(a) Is there? and if so (b) what is a standard or accepted way for MAC systems to deal with complex software and in particular with Python, Bash and other interpreters? (in terms of creating rules for this kind of "complex" and "versatile" software)
With python for example, it appears to me to be impractical to regulate the access the python process receives on the basis of the executables (which will always be the python executables etc). It at best would rather be regulated according to the trustworthyness of the "python-script" code involved (as this also defined the resources needed).
Referring to MAC (mandatory access controll) here is meant to give reference to certain software like SELinux, grsecurity, TOMOYO, Apparmor and alike. (I am still struggling with the right term to reference to those concepts and software, which is why I express it here, trying to avoid ambiguity.)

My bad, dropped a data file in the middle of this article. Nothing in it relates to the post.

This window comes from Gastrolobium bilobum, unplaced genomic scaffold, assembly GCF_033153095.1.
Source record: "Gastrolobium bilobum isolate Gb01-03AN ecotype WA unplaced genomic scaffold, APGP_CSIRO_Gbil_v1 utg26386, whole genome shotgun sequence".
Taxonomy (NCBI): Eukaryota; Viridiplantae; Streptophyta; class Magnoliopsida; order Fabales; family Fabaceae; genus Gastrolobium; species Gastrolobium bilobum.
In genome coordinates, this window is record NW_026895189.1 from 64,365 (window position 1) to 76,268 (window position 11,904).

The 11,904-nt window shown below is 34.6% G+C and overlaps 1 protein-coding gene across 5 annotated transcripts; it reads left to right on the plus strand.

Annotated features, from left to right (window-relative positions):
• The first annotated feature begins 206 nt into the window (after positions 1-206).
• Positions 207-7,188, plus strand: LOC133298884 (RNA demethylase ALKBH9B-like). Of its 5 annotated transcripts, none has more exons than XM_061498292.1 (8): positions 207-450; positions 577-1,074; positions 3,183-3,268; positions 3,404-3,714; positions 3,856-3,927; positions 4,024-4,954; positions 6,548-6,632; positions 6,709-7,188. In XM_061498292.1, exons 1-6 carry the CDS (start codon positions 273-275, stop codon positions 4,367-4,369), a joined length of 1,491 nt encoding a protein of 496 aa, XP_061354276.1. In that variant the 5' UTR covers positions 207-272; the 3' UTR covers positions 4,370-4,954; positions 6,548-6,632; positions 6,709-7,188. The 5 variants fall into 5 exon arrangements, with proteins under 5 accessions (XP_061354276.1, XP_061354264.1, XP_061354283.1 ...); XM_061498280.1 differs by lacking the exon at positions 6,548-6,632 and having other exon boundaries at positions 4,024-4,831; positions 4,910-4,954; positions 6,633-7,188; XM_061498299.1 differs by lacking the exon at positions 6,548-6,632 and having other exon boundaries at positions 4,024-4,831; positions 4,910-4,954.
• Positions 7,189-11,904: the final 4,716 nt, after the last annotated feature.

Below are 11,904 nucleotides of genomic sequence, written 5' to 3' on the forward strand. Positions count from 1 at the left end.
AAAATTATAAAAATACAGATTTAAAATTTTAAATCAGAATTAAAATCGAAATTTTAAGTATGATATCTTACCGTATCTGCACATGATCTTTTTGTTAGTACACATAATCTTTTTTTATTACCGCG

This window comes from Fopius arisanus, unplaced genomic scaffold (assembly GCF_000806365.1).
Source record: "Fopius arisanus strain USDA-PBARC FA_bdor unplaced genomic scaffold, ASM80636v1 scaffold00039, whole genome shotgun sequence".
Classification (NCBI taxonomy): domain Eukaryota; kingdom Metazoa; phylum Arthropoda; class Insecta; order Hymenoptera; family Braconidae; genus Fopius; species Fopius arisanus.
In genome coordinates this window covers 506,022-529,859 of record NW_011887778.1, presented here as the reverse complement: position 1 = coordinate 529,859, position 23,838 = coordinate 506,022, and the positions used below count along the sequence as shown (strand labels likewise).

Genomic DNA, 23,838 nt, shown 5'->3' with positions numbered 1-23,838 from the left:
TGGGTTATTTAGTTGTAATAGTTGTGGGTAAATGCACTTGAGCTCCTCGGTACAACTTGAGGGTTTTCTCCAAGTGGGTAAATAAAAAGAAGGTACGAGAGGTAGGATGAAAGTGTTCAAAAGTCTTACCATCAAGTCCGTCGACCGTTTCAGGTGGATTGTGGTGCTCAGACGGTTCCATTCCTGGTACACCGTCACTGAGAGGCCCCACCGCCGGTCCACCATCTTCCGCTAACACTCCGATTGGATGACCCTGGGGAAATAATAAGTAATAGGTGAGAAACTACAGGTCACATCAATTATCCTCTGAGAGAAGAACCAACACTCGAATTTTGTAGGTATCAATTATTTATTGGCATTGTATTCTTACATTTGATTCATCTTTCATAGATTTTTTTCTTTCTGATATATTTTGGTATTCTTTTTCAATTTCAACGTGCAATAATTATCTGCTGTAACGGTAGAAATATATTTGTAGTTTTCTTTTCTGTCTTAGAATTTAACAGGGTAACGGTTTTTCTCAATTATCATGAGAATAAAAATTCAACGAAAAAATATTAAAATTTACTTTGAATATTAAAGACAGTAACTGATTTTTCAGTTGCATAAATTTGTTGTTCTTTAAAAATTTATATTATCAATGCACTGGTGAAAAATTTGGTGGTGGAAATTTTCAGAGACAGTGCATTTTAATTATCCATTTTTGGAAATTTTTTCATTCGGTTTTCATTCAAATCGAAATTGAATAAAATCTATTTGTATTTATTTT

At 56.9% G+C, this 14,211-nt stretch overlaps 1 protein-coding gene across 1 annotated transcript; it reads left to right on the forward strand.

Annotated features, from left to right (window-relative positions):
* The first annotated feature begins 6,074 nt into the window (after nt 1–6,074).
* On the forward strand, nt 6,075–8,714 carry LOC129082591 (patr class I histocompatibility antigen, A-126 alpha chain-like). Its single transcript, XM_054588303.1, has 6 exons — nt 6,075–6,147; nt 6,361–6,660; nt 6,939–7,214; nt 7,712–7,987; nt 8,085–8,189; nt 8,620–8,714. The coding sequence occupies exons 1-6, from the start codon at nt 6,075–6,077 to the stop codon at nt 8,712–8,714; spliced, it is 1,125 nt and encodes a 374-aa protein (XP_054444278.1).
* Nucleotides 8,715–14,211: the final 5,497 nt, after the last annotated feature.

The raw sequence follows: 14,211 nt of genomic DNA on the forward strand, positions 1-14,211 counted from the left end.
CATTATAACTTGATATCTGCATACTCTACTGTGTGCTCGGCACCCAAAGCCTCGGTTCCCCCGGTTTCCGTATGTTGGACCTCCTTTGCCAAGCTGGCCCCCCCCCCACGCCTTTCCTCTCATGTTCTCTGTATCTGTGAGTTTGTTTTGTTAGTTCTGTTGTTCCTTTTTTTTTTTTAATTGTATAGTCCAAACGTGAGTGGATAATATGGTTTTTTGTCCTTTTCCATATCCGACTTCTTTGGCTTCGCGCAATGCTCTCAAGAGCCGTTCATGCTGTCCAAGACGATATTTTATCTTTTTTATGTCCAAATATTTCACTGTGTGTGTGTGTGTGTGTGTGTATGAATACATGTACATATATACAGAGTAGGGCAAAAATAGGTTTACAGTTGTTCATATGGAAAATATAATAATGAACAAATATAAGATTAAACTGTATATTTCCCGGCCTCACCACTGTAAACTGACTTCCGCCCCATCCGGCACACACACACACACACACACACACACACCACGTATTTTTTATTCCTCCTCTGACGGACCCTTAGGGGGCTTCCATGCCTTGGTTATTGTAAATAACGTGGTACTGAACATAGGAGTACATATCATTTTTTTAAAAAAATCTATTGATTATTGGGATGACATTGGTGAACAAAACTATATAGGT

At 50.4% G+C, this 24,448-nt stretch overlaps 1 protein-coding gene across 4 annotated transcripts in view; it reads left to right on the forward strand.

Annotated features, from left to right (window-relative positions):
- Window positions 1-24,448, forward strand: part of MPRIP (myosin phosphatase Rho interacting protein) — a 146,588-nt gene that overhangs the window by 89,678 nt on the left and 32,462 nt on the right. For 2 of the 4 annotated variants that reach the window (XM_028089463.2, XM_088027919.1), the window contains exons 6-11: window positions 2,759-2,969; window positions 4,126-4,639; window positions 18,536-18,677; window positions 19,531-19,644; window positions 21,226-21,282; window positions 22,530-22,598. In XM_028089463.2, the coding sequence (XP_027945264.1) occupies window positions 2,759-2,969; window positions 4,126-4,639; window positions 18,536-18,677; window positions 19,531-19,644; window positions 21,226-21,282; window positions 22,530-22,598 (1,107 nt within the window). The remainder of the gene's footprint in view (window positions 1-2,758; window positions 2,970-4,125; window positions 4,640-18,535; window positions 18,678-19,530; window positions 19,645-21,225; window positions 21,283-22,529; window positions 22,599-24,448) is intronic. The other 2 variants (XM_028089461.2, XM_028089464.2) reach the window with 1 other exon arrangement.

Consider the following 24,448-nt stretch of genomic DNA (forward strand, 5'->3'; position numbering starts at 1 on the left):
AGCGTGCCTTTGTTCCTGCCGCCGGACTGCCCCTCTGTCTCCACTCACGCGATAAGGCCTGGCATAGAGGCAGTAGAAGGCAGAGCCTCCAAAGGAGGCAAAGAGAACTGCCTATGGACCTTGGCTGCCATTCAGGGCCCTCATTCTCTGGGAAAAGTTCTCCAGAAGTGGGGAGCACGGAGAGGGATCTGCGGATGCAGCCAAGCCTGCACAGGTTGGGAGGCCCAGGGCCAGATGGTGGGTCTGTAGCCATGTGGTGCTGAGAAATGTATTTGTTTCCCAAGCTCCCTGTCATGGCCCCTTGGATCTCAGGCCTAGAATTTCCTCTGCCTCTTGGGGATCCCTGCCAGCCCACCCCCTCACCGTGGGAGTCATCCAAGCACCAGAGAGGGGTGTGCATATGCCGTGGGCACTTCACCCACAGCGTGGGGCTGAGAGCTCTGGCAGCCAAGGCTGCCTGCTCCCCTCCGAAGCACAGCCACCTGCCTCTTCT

The MAC is conceived here to be a tool/way to enhance security that goes in some way beyond things possible with discretionary access control (DAC).
This "additional security value" is caused by controlling the access in a more detailed manner than it might be possible with the DAC. As an example the access which a software receives may be based on more than just the USER its process is started with. And of course the files and resources that can be touched by a certain process is at best fine-tailored to the bare limit the programm actually needs.
It can be seen as a key goal of a MAC to limit the access to the minimum necessary.
If limiting (for security concerns) the access of a programm to those resources that it actually only needs is something which is wanted from a MAC system, than this seems most easy/practical for software which has a very limited functionality. Likewise more versatile and complex software seems by very far be much harder to be confined and limited.